Narcissistic personality disorder is destructive to social relationships, be it family, spouse, friends, co-workers etc. What draws the line between having some narcissistic personality traits and actual NPD? NPD is not easily diagnosed because a comorbidity of other personality disorders can be present. Although, NPD is rare there are some obvious traits that are linked to people who have this particular disorder.
There are three clusters of personality disorders with many subtypes and NPD falls under cluster B which is a category of personality disorder consisting of emotional/dramatic/irrational behavior and perception (Mayo Foundation for Medical Education and Research, 2010). The DSM-IV (1994) 4th edition mentioned in (Narcissism 101, 2011) defines the diagnostic criteria of NPD of possessing at least five of the symptoms that include “A grandiose sense of self-importance, preoccupied with fantasies of unlimited success, believe he/she is ‘special’ and should only associate with other special people, requires excessive admiration, a sense of entitlement, exploitive behavior, lacks empathy, envious/believes others are envious of him/her, and an arrogant haughty behavior/attitude” (American Psychiatric Association, 1994). Trained clinicians are able to identify accurately and diagnose individuals showing NPD traits. However, NPD traits contradict its own definition because an individual who has NPD alter their behavior despite their true feelings hence due to a false perception of themselves. In a book titled “Malignant Self Love: Narcissism Revisited”, Vaknin implied that NPD traits include behaving in a deceitful manner, compulsive lying, conniving and indifference to the feelings of others (Vaknin, 2003). Levy (2012), states that theorists came to offer two subtypes of narcissistic personality as the ‘overt’ type and the ‘covert’ type. Levy describes,
“The overt type is characterized by grandiosity, attention seeking, entitlement, arrogance, and little observable anxiety…these individuals can be socially charming despite being oblivious of others’ needs, interpersonally exploitative, and envious. In contrast, the covert type is hypersensitive to others’ evaluations, inhibited, manifestly distressed and outwardly modest” (pp.886-897).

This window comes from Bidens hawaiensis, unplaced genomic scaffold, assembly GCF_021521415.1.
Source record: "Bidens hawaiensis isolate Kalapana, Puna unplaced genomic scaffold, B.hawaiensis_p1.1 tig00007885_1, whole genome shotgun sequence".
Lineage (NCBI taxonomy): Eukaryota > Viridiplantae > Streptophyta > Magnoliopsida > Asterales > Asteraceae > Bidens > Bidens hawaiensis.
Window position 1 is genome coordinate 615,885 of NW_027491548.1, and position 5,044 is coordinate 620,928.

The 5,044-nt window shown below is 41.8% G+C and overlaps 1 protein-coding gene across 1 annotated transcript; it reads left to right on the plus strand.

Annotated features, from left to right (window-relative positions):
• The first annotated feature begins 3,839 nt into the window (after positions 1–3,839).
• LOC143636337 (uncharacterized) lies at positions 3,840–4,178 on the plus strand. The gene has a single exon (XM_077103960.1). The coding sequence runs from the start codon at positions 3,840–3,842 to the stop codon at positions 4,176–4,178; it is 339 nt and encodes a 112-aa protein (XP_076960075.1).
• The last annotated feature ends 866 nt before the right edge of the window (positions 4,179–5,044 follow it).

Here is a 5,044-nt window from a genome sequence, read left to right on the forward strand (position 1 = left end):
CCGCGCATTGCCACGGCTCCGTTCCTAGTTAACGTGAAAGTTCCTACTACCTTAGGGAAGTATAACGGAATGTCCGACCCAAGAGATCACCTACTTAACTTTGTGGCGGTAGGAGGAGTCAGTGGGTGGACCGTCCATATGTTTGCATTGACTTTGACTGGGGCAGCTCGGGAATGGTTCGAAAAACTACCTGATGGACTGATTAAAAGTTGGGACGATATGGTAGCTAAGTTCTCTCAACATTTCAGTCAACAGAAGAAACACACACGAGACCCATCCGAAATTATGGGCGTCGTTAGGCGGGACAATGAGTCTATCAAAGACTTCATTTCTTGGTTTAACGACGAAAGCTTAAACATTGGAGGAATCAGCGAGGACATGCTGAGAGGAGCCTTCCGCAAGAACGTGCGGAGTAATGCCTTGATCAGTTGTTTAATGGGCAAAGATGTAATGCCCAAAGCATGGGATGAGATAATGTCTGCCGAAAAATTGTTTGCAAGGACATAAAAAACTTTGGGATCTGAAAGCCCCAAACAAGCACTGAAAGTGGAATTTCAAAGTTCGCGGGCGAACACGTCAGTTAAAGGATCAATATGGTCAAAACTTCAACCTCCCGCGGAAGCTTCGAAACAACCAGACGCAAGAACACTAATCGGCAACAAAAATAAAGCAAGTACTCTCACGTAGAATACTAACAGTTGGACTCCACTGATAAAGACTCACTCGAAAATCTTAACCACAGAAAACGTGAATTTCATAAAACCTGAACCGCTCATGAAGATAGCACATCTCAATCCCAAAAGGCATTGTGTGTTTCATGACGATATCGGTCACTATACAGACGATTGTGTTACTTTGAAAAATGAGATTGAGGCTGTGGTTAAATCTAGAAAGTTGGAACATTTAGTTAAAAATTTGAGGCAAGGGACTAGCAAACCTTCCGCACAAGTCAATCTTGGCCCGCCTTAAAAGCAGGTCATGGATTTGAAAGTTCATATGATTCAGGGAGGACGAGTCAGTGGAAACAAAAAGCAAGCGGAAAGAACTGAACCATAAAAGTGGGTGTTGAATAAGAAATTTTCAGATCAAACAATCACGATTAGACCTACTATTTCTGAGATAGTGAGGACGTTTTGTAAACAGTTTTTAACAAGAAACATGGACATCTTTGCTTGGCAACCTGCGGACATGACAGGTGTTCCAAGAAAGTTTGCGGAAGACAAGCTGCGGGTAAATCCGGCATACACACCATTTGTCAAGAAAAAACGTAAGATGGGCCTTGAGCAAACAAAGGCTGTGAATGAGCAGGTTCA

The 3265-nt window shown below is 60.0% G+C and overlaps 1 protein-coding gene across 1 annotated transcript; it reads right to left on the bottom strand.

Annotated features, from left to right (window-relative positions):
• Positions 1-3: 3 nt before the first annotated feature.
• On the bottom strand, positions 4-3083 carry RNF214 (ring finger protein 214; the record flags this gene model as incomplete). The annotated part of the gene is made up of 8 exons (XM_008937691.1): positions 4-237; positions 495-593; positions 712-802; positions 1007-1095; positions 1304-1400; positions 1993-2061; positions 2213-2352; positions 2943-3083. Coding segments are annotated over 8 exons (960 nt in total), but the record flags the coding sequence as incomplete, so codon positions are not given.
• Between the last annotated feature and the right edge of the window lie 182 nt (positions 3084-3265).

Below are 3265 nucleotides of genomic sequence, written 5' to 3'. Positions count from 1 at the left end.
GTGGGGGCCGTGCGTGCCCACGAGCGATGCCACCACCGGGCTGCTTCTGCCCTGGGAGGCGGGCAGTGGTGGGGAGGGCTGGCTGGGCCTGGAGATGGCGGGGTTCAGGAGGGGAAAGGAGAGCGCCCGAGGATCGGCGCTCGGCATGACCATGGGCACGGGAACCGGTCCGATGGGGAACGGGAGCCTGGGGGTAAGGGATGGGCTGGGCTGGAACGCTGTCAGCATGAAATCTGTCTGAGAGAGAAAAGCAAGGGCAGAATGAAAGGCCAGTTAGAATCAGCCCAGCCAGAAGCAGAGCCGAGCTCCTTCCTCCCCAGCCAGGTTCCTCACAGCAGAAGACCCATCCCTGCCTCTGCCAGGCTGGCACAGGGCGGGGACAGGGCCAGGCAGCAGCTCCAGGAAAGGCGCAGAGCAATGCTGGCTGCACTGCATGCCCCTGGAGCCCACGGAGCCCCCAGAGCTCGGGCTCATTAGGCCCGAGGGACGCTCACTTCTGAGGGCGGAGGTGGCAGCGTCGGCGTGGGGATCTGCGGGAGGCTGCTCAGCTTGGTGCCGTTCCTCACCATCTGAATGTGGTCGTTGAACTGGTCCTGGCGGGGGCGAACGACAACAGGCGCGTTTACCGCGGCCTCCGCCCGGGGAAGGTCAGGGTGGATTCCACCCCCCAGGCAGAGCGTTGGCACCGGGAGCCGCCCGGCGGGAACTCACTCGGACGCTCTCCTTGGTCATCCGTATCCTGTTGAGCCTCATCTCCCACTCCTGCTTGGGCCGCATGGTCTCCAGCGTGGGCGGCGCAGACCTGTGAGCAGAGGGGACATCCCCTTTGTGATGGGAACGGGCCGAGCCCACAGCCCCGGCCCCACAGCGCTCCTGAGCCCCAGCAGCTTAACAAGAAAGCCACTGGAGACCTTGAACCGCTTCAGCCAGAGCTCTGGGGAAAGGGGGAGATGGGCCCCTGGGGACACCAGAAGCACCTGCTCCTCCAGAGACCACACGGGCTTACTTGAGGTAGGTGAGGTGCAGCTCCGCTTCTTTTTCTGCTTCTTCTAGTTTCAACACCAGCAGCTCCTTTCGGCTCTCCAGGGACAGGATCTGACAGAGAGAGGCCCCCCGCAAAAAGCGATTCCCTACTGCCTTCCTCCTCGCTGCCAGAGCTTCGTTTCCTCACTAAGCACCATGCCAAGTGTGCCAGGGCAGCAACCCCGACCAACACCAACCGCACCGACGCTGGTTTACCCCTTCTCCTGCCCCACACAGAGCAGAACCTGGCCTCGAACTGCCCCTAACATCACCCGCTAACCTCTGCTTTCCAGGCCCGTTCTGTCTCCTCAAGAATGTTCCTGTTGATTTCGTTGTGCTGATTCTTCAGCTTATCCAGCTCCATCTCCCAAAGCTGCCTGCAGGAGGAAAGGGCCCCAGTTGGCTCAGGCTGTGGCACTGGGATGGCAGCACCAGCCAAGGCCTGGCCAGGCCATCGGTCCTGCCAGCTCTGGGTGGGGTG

People may see individuals with NPD as genuine, popular, intelligent, charming and charismatic, which is unlike who they truly are based on their motives, utilizing manipulation as a way to exploit others is not uncommon (Vaknin, 2003). Do those diagnosed with NPD still want to seek approval? Otherwise if a person who is diagnosed with NPD feels they have attained what they initially wanted, they simply move on.
Statistically, there are only 1% recorded adults who have NPD in the United States and NPD affects more men than women (Cherry, 2013). This small percentage suggests that there are many undocumented cases of individuals who may qualify for NPD. NPD is rare because the defining symptoms cause a complexity in confronting individuals with NPD moreover individuals who are diagnosed with NPD lack the commitment to complete professional treatments (Heffner, 1992). Although many people may have witnessed someone from their lives behave in ways that are similar to narcissistic traits, it can still be difficult to be sure. Narcissism 101 (2011) listed different personality disorders that coincide with NPD: histrionic personality disorder, anti-social personality disorder, borderline personality disorder are similar to the symptoms of NPD but also have its own distinct traits.
In cases where narcissistic personality traits are extreme, it can benefit the general public to become aware of NPD and its apparent characteristics that can lessen the natural human tendency to trust others. It’s substantial to familiarize ourselves with a personality disorder rare in diagnosis because narcissism can be damaging emotionally and spiritually to people who associate with, as well as individuals diagnosed with NPD. A better understanding of NPD symptoms can give an awareness of what to look out for in terms of helping people diagnosed with NPD seek treatment.